France and the UK have in the past pushed for additional EU sanctions against Iran as a way to counter the stalled UN process. It seems that both have tried to pass new EU regulations that would prevent Iran from obtaining equipment and technology for its oil industry, ban the operation of two Iranian banks on EU territory and add names to the list of Iranian organisations subject to UN sanctions. Italy and to a lesser extent, Germany, supported such measures, but Austria, Sweden, Cyprus, Greece and Spain have been hesitant, emphasising the need for more dialogue with Iran.

UN Documents

Security Council Resolutions

  • S/RES/1835 (27 September 2008) reaffirmed its commitment to an early negotiated solution to the Iranian nuclear issue and called upon Iran to comply with its obligations under previous Council and IAEA resolutions.
  • S/RES/1803 (3 March 2008) established a travel ban on some individuals already subject to sanctions, added new names to the list of individuals and entities subject to assets freeze, expanded the scope of the embargo on proliferation sensitive items by adding dual-use items and authorised states to inspect Iranian cargoes to and from Iran if there are suspicions that they may transport prohibited items.
  • S/RES/1747 (24 March 2007) established a ban on Iran’s arms exports and added names to the list of people and entities subject to assets freeze.
  • S/RES/1737 (23 December 2006) banned trade with Iran of certain nuclear proliferation-sensitive items, imposed an asset freeze on a list of persons and entities involved in proliferation-sensitive activities and established a Sanctions Committee.
  • S/RES/1696 (31 July 2006) demanded that Iran implement steps required by the IAEA to reestablish confidence in the peaceful nature of its nuclear programme and, in this context, suspend uranium enrichment activities.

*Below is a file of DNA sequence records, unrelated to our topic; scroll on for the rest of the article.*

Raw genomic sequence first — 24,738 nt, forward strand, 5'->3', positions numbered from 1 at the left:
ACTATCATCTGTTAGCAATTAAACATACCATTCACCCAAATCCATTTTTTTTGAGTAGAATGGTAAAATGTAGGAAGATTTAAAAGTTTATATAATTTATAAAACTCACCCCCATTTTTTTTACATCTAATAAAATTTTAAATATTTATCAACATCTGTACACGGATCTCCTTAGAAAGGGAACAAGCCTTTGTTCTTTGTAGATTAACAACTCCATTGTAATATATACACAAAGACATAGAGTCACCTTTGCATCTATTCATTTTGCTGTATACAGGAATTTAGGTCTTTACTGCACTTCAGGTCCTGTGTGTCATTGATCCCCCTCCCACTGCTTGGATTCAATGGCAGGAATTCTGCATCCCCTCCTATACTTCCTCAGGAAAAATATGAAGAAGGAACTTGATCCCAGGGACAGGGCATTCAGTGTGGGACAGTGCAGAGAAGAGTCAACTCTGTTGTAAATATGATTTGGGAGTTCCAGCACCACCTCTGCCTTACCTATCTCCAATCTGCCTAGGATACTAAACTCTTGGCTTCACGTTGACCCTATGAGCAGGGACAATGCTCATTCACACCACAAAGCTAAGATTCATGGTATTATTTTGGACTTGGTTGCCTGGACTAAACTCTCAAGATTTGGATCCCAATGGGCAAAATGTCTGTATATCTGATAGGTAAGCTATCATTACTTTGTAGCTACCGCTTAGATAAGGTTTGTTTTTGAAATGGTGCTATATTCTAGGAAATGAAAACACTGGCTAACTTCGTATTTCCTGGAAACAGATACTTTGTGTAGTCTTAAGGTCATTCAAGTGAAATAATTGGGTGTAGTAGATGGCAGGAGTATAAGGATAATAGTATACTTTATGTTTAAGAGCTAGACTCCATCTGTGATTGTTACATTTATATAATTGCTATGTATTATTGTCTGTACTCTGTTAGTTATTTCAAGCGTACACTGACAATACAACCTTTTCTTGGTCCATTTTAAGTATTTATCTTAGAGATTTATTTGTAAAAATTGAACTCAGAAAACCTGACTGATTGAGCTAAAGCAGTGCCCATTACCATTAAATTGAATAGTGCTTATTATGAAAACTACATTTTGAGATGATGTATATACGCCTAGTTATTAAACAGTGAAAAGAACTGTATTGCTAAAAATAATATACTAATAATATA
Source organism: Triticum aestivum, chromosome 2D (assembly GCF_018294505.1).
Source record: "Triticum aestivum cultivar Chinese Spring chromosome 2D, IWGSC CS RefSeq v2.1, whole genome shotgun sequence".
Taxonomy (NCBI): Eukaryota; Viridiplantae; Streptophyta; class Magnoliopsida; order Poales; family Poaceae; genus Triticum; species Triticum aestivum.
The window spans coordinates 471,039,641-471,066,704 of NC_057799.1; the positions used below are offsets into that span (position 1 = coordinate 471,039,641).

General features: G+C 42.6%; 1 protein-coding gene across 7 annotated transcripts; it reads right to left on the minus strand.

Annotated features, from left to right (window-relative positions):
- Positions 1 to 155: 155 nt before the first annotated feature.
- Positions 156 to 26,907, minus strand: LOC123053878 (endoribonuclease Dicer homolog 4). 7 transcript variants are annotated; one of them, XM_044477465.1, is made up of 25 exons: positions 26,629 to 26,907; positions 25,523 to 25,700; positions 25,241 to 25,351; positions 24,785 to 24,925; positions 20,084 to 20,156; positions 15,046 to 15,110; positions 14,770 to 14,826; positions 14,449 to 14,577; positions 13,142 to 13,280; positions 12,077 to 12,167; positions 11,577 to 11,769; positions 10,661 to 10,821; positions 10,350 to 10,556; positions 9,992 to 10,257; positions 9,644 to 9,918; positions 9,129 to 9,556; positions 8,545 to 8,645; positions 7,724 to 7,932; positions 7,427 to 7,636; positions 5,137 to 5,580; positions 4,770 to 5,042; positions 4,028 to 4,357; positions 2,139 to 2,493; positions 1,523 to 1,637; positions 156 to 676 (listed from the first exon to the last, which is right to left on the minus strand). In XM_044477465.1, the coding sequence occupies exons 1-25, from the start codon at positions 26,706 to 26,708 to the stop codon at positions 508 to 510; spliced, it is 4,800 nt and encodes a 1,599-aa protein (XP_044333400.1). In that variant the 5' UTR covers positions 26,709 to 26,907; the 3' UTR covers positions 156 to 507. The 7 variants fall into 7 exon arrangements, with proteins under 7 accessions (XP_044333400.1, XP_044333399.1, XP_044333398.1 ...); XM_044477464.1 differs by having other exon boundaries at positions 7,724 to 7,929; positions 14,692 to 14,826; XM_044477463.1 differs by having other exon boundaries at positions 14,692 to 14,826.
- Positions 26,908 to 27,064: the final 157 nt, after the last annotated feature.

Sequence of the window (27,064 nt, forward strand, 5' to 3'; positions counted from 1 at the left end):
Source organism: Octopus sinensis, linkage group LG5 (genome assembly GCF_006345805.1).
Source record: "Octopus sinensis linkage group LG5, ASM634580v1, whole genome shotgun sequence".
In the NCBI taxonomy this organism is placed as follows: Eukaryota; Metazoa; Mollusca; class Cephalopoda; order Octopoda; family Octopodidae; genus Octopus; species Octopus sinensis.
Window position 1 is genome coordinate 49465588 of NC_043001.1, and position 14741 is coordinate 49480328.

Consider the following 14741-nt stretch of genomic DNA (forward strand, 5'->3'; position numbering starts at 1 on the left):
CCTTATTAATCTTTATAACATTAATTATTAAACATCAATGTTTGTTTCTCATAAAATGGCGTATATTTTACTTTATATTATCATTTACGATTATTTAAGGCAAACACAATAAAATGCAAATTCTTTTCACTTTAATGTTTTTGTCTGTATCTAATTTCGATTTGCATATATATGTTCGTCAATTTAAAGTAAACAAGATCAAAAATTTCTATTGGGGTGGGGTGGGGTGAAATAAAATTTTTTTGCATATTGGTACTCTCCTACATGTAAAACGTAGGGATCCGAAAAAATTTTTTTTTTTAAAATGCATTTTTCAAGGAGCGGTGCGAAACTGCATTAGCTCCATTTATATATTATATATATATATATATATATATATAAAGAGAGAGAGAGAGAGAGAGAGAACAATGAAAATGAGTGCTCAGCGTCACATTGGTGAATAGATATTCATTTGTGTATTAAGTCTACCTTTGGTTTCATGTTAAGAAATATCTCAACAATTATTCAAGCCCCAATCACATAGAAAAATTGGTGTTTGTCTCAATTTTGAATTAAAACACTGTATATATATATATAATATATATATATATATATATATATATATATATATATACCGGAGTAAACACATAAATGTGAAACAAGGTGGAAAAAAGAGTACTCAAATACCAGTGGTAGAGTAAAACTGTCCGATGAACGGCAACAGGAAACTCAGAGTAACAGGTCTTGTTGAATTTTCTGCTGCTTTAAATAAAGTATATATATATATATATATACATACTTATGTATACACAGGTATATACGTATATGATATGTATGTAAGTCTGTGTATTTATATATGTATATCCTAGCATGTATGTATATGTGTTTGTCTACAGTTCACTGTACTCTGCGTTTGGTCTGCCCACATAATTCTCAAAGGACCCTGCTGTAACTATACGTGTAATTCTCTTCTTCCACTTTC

Latest IAEA Board Resolution

  • GOV/2006/14 (4 February 2006) underlined necessary steps that Iran should take to reestablish international confidence in its nuclear programme and reported the issue to the Council.

Latest IAEA Reports

Latest 1737 Sanctions Committee’s Briefings to the Council

1737 Sanctions Committee’s 2008 Report

Selected Letters

  • S/2008/776 (10 December 2008) was a letter from Iran protesting France, UK, and US allegations against Iran’s nuclear programme and reemphasising that the programme is peaceful and that all outstanding issues have been cleared.
  • S/2008/643 (10 October 2008) was a letter from Iran enclosing a 6 October letter from Iranian negotiator Jalili to Solana and to the E3+3 on the failure to proceed with the diplomatic track.
  • S/2008/599 (9 September 2008) was a letter from Iran complaining about Israel’s threats against Iran.

Useful Additional Sources